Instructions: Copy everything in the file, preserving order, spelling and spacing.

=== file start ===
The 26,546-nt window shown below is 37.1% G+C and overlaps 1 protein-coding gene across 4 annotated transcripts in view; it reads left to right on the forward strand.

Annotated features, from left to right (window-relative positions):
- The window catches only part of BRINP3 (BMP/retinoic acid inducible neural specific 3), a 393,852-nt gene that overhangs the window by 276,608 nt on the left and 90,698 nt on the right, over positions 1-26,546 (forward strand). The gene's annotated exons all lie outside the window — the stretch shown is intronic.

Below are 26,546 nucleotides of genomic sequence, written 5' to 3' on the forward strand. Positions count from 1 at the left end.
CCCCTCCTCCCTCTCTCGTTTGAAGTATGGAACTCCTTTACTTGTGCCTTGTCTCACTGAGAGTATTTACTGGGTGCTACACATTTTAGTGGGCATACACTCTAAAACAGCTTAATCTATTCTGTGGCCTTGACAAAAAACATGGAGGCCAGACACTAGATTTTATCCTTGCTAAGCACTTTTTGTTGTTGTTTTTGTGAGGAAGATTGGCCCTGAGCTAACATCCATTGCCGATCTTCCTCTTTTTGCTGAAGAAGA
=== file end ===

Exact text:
The 26,546-nt window shown below is 37.1% G+C and overlaps 1 protein-coding gene across 4 annotated transcripts in view; it reads left to right on the forward strand.

Annotated features, from left to right (window-relative positions):
- The window catches only part of BRINP3 (BMP/retinoic acid inducible neural specific 3), a 393,852-nt gene that overhangs the window by 276,608 nt on the left and 90,698 nt on the right, over positions 1-26,546 (forward strand). The gene's annotated exons all lie outside the window — the stretch shown is intronic.

Below are 26,546 nucleotides of genomic sequence, written 5' to 3' on the forward strand. Positions count from 1 at the left end.
CCCCTCCTCCCTCTCTCGTTTGAAGTATGGAACTCCTTTACTTGTGCCTTGTCTCACTGAGAGTATTTACTGGGTGCTACACATTTTAGTGGGCATACACTCTAAAACAGCTTAATCTATTCTGTGGCCTTGACAAAAAACATGGAGGCCAGACACTAGATTTTATCCTTGCTAAGCACTTTTTGTTGTTGTTTTTGTGAGGAAGATTGGCCCTGAGCTAACATCCATTGCCGATCTTCCTCTTTTTGCTGAAGAAGA